I’ll grant that structural navigation metaphors in NUIs are really cool and work pretty well.  For example, I’ve seen a medical app that allows you to visually navigate a representation of the human body to explore different anatomical concepts. You can tap on the virtual head to explore the brain and then drill down further to learn about neurons. It looks like a fun and an interesting way to explore human anatomy, but the problem with this navigation-only approach is that if you don’t happen to know that neurons are in the brain, it will take you a while to find them. It is browsing, not ad hoc search and, as we learned from the Yahoo Directory experience back in the 90s, people tend to prefer searching over browsing.

A Prototype and a Request

At our FASTforward’09 user conference in Las Vegas in February, we showed a prototype application, built in collaboration with a very sharp team of developers at EMC Consulting, which brought together ad hoc search and the natural user interface experience of Microsoft Surface. You can see a short video of this demo here, or the longer keynote presentation from the event here.

 

When Mark Stone, Global Enterprise Search Lead at EMC Consulting, and I first conceived this demo, we were inspired by three things:

1)      The dramatic growth and potential of NUI technologies, particularly Microsoft Surface.

2)      The dearth of search examples in all these NUI applications.

3)      The potential for creating transformative user experiences that combine search and NUIs .

You can judge for yourself how successful the team was in combining ad hoc search with Microsoft Surface by looking at the demos, but one thing is for sure, we were in uncharted waters when building this app. The user interface patterns for search within a NUI are not well established. Even without considering search, building user interfaces in Microsoft Surface requires setting aside the old GUI models and learning brand new patterns and metaphors. As for search in a NUI, well, what are the equivalents to the search box, the search result list, navigation facets, document links, and all the interaction patterns around this “controls”?  How can we use a 3rd dimension (“depth”) and what role does “zoom” play in search? Working within a NUI environment even challenges the basic containers of information. Should you first show documents, or just extracted facts and information summaries? All these questions and more came up during the development of this prototype. Some of the answers are now known, or at least we have a better feel for the right direction to go, but others require more research and experimentation.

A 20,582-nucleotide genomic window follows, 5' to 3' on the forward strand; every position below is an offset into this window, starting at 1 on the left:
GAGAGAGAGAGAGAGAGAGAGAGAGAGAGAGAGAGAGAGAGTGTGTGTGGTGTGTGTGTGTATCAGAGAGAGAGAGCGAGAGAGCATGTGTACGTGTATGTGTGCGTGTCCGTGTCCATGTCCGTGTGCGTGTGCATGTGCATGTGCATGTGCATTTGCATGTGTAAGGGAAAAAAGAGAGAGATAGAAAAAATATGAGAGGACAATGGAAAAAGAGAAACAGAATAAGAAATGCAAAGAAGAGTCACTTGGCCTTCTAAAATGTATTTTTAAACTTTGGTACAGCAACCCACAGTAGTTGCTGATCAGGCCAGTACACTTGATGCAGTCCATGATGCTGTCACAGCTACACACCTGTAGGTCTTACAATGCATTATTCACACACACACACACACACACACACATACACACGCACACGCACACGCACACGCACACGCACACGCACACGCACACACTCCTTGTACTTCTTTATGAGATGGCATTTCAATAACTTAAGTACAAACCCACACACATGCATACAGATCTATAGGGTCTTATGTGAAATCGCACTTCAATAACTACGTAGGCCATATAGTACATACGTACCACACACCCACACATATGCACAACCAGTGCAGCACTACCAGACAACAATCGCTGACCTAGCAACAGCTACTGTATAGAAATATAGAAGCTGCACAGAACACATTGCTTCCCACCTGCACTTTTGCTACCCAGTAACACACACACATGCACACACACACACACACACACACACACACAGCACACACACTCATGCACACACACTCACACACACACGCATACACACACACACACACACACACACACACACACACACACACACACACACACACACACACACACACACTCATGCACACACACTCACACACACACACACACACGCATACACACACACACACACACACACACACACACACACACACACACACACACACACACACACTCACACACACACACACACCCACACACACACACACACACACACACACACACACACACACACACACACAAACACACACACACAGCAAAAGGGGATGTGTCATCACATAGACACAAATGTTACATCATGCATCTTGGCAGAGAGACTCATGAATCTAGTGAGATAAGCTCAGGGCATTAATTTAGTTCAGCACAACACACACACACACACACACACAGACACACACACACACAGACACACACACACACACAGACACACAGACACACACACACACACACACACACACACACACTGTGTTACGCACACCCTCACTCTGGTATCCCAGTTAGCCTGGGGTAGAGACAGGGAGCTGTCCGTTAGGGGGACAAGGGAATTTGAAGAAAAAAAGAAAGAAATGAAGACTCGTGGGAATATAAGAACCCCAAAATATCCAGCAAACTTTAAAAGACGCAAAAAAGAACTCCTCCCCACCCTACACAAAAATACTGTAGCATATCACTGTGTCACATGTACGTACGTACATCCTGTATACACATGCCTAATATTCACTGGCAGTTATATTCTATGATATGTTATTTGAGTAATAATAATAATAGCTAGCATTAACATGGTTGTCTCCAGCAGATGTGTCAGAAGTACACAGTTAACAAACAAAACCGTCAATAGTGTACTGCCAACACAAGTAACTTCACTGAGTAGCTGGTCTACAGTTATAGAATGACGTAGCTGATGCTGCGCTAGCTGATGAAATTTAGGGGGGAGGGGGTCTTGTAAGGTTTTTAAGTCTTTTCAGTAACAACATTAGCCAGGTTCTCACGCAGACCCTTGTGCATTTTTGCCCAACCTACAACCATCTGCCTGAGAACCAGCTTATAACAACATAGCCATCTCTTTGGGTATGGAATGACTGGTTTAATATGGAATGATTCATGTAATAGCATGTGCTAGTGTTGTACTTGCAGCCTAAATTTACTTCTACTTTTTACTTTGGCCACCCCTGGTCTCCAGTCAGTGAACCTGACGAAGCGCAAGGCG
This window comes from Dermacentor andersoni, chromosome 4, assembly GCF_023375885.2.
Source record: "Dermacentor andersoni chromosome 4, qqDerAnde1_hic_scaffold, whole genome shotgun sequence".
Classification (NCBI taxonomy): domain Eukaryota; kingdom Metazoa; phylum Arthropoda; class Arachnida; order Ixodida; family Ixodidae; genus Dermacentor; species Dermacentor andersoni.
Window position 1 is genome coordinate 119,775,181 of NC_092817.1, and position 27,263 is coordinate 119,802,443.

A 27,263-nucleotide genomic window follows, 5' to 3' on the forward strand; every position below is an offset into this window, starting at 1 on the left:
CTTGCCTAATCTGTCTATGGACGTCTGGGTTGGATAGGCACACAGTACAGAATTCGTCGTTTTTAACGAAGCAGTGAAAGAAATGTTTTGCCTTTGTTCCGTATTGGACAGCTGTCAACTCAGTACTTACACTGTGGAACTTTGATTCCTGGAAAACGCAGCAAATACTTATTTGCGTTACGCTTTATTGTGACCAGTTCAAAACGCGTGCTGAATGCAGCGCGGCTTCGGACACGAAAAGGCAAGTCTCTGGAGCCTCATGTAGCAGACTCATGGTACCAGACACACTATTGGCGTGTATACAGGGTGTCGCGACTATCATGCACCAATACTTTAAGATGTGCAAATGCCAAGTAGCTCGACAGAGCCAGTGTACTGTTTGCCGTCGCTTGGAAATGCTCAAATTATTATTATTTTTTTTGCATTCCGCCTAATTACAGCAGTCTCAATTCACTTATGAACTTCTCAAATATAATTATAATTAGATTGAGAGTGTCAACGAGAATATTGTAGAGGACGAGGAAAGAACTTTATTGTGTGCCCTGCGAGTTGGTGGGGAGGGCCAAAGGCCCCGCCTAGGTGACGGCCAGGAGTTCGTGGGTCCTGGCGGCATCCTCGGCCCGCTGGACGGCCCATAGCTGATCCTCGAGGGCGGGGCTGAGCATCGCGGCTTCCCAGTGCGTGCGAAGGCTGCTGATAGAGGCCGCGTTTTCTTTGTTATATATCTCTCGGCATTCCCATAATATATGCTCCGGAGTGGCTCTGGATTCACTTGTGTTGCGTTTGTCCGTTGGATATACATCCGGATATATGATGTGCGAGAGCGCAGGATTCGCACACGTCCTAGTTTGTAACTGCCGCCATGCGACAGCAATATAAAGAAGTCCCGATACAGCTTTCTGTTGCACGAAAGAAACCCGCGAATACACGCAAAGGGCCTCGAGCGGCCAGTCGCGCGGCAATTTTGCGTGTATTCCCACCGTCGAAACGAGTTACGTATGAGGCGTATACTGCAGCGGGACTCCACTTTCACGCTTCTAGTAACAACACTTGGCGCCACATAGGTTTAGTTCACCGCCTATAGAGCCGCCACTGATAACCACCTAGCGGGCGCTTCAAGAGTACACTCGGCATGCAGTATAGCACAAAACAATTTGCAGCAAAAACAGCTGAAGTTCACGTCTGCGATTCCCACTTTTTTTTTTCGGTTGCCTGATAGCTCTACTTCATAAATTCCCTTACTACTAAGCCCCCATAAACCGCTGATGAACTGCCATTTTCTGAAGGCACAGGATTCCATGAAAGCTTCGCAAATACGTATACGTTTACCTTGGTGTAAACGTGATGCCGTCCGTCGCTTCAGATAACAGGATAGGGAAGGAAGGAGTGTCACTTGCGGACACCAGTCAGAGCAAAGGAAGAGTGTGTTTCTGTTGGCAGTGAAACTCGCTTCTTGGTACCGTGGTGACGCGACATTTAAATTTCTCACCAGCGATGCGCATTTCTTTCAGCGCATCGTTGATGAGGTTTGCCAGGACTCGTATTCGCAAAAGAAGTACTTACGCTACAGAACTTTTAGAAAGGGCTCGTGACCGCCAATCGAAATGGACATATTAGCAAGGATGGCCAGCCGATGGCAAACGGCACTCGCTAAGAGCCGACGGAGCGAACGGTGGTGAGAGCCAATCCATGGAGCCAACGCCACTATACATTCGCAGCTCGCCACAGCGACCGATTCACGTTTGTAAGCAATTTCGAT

There is the opportunity here, and a challenge to be met by the search community. NUIs are here to stay and are demanding new patterns for true ad hoc search that satisfy the intuitive and natural interaction requirements of these environments. Reverting to browsing metaphors is not the answer; nor is simply recreating the GUI patterns of keyword search boxes and lists of blue links.

I’m very interested in this topic and am on a hunt for any good examples of true search within NUIs. If you know of an example, please send whatever pointer you can - links to demo videos, screen shots, academic papers, … anything. You can respond to this post or email me directly.

 

I look forward to seeing your examples and will summarize what I find in a future post.

In the mean time, I feel like we need a new name for search interfaces within NUIs. I like the phrase “Natural Search Interface” used by the Microsoft Germany Partner site in reference to the Microsoft/EMC Consulting prototype. I’ll use that.

Nate